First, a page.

Walmart Earnings Preview: Trying To Stabilize (NYSE:WMT)

Wolterk

walmart (NYSE:WMT) reports its fiscal Q3 ’23 earnings before the opening bell on Tuesday morning, November 15th, 2022. (WMT’s ’23 fiscal year ends January ’23.)

Consensus is currently expecting $1.32 in EPS on $147.5 billion in revenue for expected year-over-year growth or -9% and +5% respectively.

If there is one metric that stands out that would tell readers what is happening within Walmart is this table showing the relationship between yy sales and inventory growth:

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WMT sales vs inventory growth (earnings reports)

Readers will have to click on the spreadsheet to expand it, but you can see how WMT has always tightly controlled the relationship between sales and inventory (for very good reason, given the $550 bl in revenue every year) and then the explosion in inventory in the ’22 calendar year as ordering got way out of whack with revenue.

The culprit is partially grocery since grocery makes up half of WMT’s annual revenue, according to Doug McMillon, WMT as of the last quarter ended late July ’22, WMT was still seeing “mid-teens” inflation rates in grocery.

Other problems this year include:

1) Overstaffing. (WMT is America’s largest private-sector employer so what they say on labor and wages matters).

2.) Increased fuel and supply chain costs.

3.) The aforementioned grocery inflation rate pressing gross margin.

Trends in EPS and revenue estimates:

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WMT revenue-est trend (IBES data by Refinitiv)

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WMT EPS est trends (IBES data by Refinitiv)

The black-bordered area within the WMT EPS estimate changes show the EPS warning from last quarter when WMT reduced EPS guidance but boosted revenue guidance for the rest of fiscal ’23.

It’s interesting that after Walmart reduced guidance and the 7/31/22 EPS estimate hit $5.69, almost immediately it began to increase to the current $5.86.

Walmart – the technicals:

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WMT weekly chart (Be Gold)

The weekly chart of WMT actually shows the stock bottoming around the 200-week moving average, but the stock will require more time – at least through the end of calendar 2022 – to work off the excess inventory.

Valuation:

With its current EPS estimate of $5.86 for fiscal ’23, WMT is trading at 24x that estimate, but just 18x ​​cash-flow per share, which is understandable given the depreciation around the retail store base.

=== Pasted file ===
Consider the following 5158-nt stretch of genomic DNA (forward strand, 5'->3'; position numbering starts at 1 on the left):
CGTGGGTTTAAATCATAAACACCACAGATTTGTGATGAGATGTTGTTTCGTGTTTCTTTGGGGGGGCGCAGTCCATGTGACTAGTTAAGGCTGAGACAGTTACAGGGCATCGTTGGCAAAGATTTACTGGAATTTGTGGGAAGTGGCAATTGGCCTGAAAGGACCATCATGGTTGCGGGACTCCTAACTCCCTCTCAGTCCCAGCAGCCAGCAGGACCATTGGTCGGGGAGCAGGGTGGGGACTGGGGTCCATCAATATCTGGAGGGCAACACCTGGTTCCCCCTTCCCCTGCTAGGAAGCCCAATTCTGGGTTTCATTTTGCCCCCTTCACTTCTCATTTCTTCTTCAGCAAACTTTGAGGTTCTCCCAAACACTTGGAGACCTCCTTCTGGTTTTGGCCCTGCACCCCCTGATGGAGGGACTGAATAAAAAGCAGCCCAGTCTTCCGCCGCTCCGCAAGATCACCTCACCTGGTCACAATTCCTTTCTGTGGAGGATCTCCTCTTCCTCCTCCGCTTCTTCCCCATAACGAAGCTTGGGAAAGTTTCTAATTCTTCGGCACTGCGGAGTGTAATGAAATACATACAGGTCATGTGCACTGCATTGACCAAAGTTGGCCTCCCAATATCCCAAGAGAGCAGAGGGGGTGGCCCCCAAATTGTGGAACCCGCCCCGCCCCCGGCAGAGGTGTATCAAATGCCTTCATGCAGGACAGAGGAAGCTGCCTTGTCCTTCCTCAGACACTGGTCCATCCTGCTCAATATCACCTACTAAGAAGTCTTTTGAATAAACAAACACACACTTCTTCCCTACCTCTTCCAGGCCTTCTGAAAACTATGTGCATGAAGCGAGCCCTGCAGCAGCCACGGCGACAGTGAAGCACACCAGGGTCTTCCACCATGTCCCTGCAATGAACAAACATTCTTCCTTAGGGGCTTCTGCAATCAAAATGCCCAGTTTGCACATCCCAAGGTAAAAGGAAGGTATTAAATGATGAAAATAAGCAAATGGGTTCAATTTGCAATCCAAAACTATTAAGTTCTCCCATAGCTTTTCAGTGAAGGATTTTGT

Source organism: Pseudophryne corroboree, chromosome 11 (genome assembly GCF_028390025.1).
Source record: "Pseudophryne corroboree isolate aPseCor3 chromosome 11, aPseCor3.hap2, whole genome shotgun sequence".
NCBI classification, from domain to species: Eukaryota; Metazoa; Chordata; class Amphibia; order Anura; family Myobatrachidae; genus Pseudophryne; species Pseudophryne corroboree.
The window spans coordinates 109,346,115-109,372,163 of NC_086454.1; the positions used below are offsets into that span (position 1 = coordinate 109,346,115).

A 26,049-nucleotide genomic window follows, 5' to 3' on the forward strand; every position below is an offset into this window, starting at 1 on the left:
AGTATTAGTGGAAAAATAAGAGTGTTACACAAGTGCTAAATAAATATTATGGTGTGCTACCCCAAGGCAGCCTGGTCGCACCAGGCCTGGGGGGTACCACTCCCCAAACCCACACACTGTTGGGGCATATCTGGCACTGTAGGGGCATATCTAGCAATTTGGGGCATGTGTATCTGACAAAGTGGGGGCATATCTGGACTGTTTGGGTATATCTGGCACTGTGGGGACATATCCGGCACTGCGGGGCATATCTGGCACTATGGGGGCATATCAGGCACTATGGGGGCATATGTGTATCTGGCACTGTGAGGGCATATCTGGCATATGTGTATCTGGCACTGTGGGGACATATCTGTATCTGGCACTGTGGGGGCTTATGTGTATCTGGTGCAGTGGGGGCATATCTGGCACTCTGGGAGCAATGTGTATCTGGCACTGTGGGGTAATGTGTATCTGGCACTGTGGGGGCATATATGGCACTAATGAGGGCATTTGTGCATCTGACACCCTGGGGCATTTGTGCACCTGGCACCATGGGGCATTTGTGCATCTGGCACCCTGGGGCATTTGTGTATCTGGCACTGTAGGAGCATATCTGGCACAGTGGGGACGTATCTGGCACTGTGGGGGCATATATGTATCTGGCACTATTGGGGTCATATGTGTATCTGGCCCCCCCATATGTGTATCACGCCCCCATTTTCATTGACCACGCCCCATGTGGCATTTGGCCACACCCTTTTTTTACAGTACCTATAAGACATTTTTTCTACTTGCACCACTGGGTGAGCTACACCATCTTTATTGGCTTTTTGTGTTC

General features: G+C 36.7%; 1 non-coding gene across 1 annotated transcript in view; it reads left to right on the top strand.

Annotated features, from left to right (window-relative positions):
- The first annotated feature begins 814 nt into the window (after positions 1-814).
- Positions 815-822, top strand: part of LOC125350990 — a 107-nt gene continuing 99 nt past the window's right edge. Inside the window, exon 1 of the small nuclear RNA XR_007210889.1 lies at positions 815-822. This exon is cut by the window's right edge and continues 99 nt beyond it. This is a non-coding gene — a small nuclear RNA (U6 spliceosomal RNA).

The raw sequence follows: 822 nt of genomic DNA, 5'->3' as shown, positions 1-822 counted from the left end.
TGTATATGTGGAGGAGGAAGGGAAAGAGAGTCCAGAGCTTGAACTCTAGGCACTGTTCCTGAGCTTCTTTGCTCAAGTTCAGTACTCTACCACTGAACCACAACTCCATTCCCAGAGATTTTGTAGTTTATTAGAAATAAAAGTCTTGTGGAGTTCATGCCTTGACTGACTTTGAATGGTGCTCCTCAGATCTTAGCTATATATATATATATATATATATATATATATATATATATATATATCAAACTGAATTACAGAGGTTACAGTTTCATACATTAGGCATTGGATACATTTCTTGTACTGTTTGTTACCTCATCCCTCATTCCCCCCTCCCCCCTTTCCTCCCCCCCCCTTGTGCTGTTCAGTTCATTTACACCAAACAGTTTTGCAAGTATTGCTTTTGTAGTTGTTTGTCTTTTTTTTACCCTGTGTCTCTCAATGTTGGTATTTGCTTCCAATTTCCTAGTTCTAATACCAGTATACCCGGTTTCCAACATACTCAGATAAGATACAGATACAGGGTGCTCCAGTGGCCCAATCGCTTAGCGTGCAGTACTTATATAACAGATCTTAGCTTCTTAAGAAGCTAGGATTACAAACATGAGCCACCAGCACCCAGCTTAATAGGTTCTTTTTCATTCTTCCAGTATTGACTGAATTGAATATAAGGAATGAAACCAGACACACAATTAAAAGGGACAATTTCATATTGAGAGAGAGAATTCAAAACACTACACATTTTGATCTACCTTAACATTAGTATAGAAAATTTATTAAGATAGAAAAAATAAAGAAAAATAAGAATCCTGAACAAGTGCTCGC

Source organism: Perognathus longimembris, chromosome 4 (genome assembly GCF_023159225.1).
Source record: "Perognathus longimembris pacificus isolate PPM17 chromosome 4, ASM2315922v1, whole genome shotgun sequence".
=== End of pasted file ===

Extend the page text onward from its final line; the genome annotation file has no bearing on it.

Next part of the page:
WMT has always traded at a discount to TTM revenue, today at 0.62x and its dividend yield is just 1.5%-1.6%, which is relatively uninteresting.

Once the influence of Covid-19 and its re-opening is over, the long-term growth assumptions around Walmart are for low-to-mid single digit revenue growth and mid-single digit EPS growth.

To give readers some hint at what calendars 2020 and 2021 meant for Walmart, EPS growth for WMT averaged 4% from 2010 to 2019, but then in 2020 and 2021, EPS growth shot up to 11% and 18% respectively, and will return to a more normal -9% in fiscal ’23 after the last two torrid years.

Revenue growth behaved similarly averaging just 2% from 2010 to 2019, but then jumping to 7% and 3% in calendar 2020, and calendar 2021.

Summary/Conclusion:

WMT will eventually return to the low and mid-single-digit growth that was in evidence in the last decade from 2010 to 2019. However, the current environment, like so many other companies have Walmart twisted and convoluted in terms of its ability to merchandise and sell inventory, which is resulting in margin issues for a company that is used to running like a Swiss watch.

Walmart is fairly valued around $140 per share. Clients saw a small position added when the stock was trading around $120. For readers interested in trading the stock, I’d use the 200-week moving average of $127.80 as a stop-loss.

Both Walmart and Target (TGT) will eventually work out these inventory issues, but the distortions still speak volumes of what Covid-19 did to the US economy both in closing and then re-opening and then what’s still going on with the China supply chains and their own policies around Covid.

2023 should see some relief, but I think that was said in late 2021, too, about 2022.

Finally, food inflation for the most recent October CPI was still up 10% per the following graph from Liz Ann Sonders of Charles Schwab.

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October CPI (Schwab Research)

This could represent an ongoing challenge for Walmart, but given Walmart’s size and the fact that it is the largest grocery chain in America, it also gives the retail giant leverage too. The key is margins and that’s what will be watched on Tuesday morning, November 15, 2022.

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